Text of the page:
Last Build Date: Thu, 29 Sep 2016 19:46:00 -0400Copyright: Copyright 2016 NPR - For Personal Use Only
Thu, 29 Sep 2016 19:46:00 -0400U.S. health officials are advising pregnant women to postpone travel to parts of Southeast Asia because of the risk of catching Zika. Recent outbreaks have occurred in Singapore and Thailand.
Thu, 29 Sep 2016 18:46:00 -0400Patrick Meier pioneered the field of crisis mapping during the 2010 Haiti earthquake, compiling information to create a real time map of damage. Now he's focusing on humanitarian uses of drones.
Thu, 29 Sep 2016 18:03:00 -0400The National Park Service "acted to move Don Neubacher from his role" as it carries out an investigation, a spokesman says.
Thu, 29 Sep 2016 17:52:00 -0400According to a new study, only a third of blacks and nearly three-quarters of whites say police in their communities do an excellent or good using appropriate force.
Thu, 29 Sep 2016 17:00:29 -0400A film about the voluble Danny Fields, a music industry executive who managed the Ramones from 1975 to 1980, manages to be "candid yet unrevealing."
Thu, 29 Sep 2016 17:00:28 -0400A Swedish curmudgeon slowly comes to accept the help of his neighbors in this familiar, crowd-pleasing film shot through with bracing moments of dark comedy.
Thu, 29 Sep 2016 17:00:28 -0400Director Peter Berg's movie about the massive 2010 oil spill in the Gulf of Mexico ratchets up the cinematic tension, but quickly devolves into rote disaster-movie clichés.
Thu, 29 Sep 2016 17:00:28 -0400Tim Burton's latest is a dreamlike and visually striking fable; the presence of a satisfyingly eerie Eva Green keeps its overcomplicated story from sinking into muddled incoherence.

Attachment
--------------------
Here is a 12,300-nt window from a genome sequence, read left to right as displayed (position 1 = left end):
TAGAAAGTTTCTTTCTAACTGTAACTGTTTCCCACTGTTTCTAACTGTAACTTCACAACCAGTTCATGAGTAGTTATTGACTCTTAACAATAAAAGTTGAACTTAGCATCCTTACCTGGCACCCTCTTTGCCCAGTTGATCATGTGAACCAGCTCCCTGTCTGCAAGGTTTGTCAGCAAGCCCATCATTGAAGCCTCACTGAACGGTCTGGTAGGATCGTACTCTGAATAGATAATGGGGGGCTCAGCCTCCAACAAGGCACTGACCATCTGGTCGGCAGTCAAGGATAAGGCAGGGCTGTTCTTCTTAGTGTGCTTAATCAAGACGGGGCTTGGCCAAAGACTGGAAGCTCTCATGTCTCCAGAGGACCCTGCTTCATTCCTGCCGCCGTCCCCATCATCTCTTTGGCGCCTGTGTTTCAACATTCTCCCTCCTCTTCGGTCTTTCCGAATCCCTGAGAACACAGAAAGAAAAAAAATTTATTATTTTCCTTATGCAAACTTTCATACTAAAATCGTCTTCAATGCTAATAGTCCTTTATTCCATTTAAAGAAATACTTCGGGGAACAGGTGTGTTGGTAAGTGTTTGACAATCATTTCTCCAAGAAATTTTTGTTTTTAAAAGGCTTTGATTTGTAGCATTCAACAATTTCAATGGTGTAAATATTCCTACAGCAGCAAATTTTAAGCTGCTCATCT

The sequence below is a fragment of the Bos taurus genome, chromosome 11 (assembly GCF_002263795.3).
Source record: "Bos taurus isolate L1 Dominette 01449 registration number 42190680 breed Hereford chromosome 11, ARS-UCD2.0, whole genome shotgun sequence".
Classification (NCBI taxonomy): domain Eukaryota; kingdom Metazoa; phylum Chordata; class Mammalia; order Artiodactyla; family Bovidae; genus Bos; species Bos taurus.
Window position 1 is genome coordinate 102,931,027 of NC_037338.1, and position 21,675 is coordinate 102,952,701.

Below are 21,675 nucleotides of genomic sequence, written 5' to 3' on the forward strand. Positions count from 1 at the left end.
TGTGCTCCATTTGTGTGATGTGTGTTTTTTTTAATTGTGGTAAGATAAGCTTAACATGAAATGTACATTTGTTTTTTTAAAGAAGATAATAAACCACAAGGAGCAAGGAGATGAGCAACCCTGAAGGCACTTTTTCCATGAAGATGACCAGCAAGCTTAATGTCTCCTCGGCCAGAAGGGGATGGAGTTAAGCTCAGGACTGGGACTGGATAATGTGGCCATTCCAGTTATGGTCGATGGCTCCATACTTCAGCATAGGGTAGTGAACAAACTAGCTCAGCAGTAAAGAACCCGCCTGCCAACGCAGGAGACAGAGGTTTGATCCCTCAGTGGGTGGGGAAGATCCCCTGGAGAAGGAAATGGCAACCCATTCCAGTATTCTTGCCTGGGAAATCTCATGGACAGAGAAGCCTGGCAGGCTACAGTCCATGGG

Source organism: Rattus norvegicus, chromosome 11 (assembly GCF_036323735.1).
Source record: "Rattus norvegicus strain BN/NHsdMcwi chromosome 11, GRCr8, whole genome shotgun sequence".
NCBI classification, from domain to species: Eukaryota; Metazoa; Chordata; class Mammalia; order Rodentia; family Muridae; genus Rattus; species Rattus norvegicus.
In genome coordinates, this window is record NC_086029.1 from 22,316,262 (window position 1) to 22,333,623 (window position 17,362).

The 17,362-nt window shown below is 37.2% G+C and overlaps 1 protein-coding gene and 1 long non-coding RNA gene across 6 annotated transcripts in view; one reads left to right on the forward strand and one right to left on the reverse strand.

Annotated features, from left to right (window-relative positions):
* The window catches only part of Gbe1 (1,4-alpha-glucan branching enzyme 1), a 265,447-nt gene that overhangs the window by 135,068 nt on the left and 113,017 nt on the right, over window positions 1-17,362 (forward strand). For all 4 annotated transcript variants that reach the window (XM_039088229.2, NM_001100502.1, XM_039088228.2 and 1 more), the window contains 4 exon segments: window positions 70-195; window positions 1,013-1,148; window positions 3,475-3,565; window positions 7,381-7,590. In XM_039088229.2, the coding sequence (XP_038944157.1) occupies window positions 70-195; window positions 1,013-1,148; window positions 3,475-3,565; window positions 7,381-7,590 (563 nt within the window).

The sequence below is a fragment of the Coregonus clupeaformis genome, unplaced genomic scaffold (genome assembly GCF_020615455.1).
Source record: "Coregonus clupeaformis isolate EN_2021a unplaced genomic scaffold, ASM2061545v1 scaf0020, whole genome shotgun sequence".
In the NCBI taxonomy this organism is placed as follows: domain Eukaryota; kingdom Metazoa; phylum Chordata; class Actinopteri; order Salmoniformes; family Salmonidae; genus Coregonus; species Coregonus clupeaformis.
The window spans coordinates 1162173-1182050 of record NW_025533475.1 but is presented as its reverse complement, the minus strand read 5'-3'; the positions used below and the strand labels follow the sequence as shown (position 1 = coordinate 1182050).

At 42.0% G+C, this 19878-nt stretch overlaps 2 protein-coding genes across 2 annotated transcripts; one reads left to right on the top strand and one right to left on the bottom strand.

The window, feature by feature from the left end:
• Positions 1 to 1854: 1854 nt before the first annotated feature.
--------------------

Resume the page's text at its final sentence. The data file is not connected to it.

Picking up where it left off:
Thu, 29 Sep 2016 16:53:00 -0400It's been eight months since Justice Antonin Scalia died unexpectedly, leaving the Supreme Court short-handed and its future up for grabs in the presidential race.
Thu, 29 Sep 2016 16:33:44 -0400NPR's Robert Siegel talks to radio historian Frank Absher about the heyday of CBS Radio, which is now up for sale. CBS was one of the first networks to truly realize the power of news and develop its use.
Thu, 29 Sep 2016 16:33:44 -0400A century ago, people relied on nature to make basic things: toothbrushes were made of silver, combs were made of ivory, and clothes were made of cotton. In a lot of ways, life as we know it today, is possible because of plastic. We can now afford phones, computers and medical devices in part because of one chemist's discovery a century ago. But his descendants have some regrets.
Thu, 29 Sep 2016 16:33:44 -0400NPR's Ari Shapiro speaks with Ingrid Jacques of the Detroit News editorial board about the paper's endorsement of libertarian candidate Gary Johnson.
Thu, 29 Sep 2016 16:33:44 -0400NPR's Robert Siegel talks to the mayor of Hoboken, N.J., Dawn Zimmer, about the commuter train crash on Thursday that killed one person and injured more than 100.
Thu, 29 Sep 2016 16:33:44 -0400A commuter train crashed into a rail station during morning rush hour in Hoboken, N.J., Thursday killing at least one person and injuring more than 100. Trains are among the safest modes of transportation in the world, and crashes in the U.S. are rare. Crash investigators explain what might have gone wrong.
Thu, 29 Sep 2016 16:33:44 -0400Gary Bryner tells Studs Terkel about being a union member and working in an auto factory for General Motors. About 40 years later, he reflects on how factory work and the role of unions have changed.